These days, my mental health is inexorably linked to packing boxes. The more pieces of my life I seal in cardboard, the better I feel. Although our moving date is a solid month away, it makes me feel like a 3-year-old waiting for her birthday party. “Twenty-three days ’til the Big Move!” I shout in a nervous, off-Broadway sort of voice to no one in particular.

I’ve actually had to encourage my family members to remind me from time to time to sit quietly and focus on my breathing. My anxiety about our cross-country move spans a physical-spiritual-mental-emotional plane in my being, and as the big day gets closer, its largeness looms, well, larger each day.

All I see is flagrant consumerismThe enormity of packing a house that has lodged seven people for the last nine years is beyond draining, on all levels. When I get stuck in the intensely physical side of packing, all I see is flagrant consumerism where the daily maintenance of things like clothing and feeding my family should be.

While I am in this head space, dust takes on the persona of all that I dislike about myself, hissing at me from behind books I didn’t even know we had. It stares me down, triple-dog-daring me to disrupt its residence. Inevitably, I do, and in defiance the dust seeks shelter in my eyes and nostrils—clouding my vision and dulling my senses.

Pencils with chewed-off erasers, invitations to bar mitzvahs we never attended, a guitar I never make time to play, high-grade jigsaw puzzles with just one piece missing, top sheets without matching bottoms, old school art projects with varying degrees of sentimentality and an obscene number of hair rubber bands remind me how disorganized and inefficient I often allow my life to be. There seems to be no limit to the random things that have to be sorted through and weeded out. My absolute power to decide the fate of these things is downright daunting. Decisions about the value of a defiant humidifier or a particular vacuum-cleaner attachment or a half-full bottle of almond oil add clutter to my already cluttered head, and I begin to wonder why we even embarked on this move in the first place.

But every so often, I choose to see things differently. There are mornings when the baby takes a nice, long nap, and I really start grooving on the domestic front. When I’m really into the mode of cramming cartons, I can see my progress unfold. At these times, the physical packing takes on a pseudo-spirituality that makes me love moving. In this head space, I see each sealed box as a completion—a closure in this chapter of us and an opening of the next. Closed boxes confirm that we have lived and that we have impacted. Closed boxes represent “the worthy” of the material things among us, elevated and esteemed guests with a private invitation to our new home, and I am the judicious gatekeeper who decides who is on the A-list. I love the power in this.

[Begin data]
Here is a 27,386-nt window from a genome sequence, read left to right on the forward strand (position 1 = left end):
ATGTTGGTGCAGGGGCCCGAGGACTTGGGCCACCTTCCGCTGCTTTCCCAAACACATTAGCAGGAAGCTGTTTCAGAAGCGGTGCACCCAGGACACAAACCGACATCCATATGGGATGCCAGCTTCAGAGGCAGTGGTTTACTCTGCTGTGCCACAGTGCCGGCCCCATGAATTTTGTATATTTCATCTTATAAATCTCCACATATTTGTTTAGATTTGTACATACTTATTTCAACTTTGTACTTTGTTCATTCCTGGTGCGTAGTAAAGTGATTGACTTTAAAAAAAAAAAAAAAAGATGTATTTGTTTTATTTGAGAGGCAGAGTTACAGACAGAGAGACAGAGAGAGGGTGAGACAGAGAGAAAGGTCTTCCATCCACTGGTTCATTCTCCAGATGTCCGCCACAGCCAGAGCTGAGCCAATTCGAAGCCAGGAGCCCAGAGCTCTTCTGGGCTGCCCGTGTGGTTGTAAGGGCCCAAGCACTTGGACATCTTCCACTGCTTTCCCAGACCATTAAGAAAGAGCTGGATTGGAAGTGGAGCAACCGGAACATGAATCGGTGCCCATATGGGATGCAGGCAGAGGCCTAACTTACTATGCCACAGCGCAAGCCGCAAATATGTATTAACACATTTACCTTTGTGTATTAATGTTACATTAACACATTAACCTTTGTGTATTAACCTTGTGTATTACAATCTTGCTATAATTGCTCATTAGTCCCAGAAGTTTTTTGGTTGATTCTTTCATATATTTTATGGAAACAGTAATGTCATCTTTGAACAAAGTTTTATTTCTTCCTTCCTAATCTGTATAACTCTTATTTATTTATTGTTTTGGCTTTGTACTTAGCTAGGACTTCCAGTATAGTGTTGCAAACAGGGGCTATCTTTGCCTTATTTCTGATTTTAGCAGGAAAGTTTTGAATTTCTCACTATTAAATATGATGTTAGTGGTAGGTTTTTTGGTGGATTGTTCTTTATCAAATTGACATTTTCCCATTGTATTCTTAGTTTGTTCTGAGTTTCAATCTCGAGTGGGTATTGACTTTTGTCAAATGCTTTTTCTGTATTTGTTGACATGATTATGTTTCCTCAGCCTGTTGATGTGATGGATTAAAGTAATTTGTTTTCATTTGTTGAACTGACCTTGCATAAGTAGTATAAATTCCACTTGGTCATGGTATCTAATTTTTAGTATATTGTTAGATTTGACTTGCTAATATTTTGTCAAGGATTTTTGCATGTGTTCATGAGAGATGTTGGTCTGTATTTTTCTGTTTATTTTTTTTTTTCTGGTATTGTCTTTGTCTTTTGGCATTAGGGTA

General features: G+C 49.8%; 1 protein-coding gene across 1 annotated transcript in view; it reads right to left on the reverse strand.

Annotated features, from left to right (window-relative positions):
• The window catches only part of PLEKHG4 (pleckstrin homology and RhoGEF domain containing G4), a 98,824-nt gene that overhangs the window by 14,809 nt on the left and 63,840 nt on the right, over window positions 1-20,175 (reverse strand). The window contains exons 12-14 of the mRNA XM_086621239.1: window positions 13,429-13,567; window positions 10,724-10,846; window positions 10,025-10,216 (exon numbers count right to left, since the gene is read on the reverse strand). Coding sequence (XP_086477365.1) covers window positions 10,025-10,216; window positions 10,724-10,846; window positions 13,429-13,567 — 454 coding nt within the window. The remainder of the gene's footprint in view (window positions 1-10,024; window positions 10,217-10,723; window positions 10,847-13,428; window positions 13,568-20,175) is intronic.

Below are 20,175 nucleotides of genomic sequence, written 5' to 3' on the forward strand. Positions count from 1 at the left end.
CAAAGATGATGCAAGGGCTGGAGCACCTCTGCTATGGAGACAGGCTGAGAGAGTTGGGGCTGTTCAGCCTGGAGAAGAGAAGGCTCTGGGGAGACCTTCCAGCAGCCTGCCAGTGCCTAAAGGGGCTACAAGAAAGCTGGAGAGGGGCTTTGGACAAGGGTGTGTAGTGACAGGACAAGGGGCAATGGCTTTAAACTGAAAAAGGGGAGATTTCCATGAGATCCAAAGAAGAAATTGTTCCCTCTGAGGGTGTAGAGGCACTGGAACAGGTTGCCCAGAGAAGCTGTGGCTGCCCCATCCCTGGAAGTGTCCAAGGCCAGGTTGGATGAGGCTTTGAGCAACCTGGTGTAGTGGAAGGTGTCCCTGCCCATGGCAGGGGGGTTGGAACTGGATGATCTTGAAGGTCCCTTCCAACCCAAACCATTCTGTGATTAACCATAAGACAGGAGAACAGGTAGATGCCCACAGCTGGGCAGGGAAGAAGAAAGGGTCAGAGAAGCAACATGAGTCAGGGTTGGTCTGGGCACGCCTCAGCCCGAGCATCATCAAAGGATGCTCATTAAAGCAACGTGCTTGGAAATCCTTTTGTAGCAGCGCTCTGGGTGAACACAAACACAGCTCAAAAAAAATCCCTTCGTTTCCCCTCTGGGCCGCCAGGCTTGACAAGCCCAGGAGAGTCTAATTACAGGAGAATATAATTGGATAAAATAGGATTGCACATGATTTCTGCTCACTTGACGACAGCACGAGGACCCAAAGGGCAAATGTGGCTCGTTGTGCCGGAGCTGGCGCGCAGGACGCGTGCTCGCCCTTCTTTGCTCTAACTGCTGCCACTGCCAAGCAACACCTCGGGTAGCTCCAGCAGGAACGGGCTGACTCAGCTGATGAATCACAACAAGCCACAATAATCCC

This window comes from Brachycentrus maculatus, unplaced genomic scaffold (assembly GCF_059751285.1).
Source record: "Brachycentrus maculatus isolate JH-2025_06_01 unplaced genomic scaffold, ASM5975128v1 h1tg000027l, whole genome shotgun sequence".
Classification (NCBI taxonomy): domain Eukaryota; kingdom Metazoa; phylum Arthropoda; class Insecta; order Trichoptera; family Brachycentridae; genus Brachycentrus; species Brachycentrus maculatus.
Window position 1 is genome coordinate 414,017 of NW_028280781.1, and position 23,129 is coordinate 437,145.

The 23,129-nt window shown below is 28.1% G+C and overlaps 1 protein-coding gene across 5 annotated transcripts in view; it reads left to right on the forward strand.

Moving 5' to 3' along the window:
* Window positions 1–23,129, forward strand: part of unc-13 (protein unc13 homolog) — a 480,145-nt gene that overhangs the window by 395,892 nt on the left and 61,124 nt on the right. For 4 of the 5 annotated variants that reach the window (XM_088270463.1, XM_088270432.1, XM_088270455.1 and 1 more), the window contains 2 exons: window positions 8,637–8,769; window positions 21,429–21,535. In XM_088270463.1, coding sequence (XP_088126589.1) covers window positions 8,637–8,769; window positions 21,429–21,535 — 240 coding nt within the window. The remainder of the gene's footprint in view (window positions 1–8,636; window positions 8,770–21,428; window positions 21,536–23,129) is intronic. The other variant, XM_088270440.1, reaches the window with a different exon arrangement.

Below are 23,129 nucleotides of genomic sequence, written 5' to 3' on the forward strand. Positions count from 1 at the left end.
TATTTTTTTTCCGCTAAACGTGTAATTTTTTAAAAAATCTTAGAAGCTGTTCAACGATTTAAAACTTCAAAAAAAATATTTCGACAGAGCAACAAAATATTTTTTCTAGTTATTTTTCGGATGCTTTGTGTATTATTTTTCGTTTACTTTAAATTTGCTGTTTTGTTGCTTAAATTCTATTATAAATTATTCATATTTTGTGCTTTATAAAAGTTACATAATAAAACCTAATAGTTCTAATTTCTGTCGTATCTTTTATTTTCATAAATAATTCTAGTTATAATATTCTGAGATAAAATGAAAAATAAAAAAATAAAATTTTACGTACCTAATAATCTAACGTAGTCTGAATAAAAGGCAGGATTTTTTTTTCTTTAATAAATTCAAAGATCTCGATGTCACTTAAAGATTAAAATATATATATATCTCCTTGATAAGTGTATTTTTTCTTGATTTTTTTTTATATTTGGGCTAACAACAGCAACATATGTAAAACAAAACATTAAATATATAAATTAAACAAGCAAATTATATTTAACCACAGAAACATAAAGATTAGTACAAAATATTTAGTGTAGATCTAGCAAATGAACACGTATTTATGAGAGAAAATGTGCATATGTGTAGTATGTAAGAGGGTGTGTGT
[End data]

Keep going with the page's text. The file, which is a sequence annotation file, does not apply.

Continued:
Closed boxes confirm that we have lived and that we have impactedStaring at complete sets of Talmudic law resting in boxes that once housed salt-free pretzels pleases me deeply, and although I can’t quite put my finger on the symbolism, I am sure it exists, and that it’s rich and beautiful. Family photo albums, teacups, winter jackets, prayerbooks, flower vases and lighting fixtures all become pieces that tell some version of the life we have lived until now, proof of their endurance and value in our lives.

I never imagined that such a reductive view of my stuff could so aptly tell the story of us, but in many ways, it does. When I am saturated with all the details of this cross-country move—the whole process—my life feels overwhelming. But when I reframe the move and focus on the blessings we’ve sustained, the meals we’ve shared, the guests we’ve entertained, the progress we’ve made and the sweet promise of what lies ahead, then moving and packing become elevating and cathartic. How my life actually is, is entirely dependent on my interpretation of it. In the words of John Milton: “The mind is its own place and in itself, can make a Heaven of Hell, a Hell of Heaven.”

When I allow myself to become stressed and overwhelmed by the details of my life, I leave no room for G‑d. I squeeze Him out with my big, fat, negative perspective. But when I take the macro view, step out of the picture a little bit and let Him in, my perspective is calm, rational and resolutely positive. From this vantage point, all I see is blessing.

This week is Tisha B’Av. The day that we commemorate the destruction of the Holy Temple in Jerusalem. The Temple was the center of our lives, the meeting place between Heaven and Earth, G‑d’s “home.” While bouncing back and forth between perspectives on the moving process, I’ve come to realize that it is entirely within my power to make my home a meeting place between Heaven and Earth, a place where G‑d feels welcome, and a place where ultimate redemption is possible. No matter how many things I amass in my life—from the broken to the whole, the practical to the inane—it’s all about how much space I create in my life for that positive vision to take hold. Even when our home is in shambles—a mere shell of what it ought to be—if we create an atmosphere that is open to growth and positivity, a space that is hospitable towards G‑d, there He shall dwell.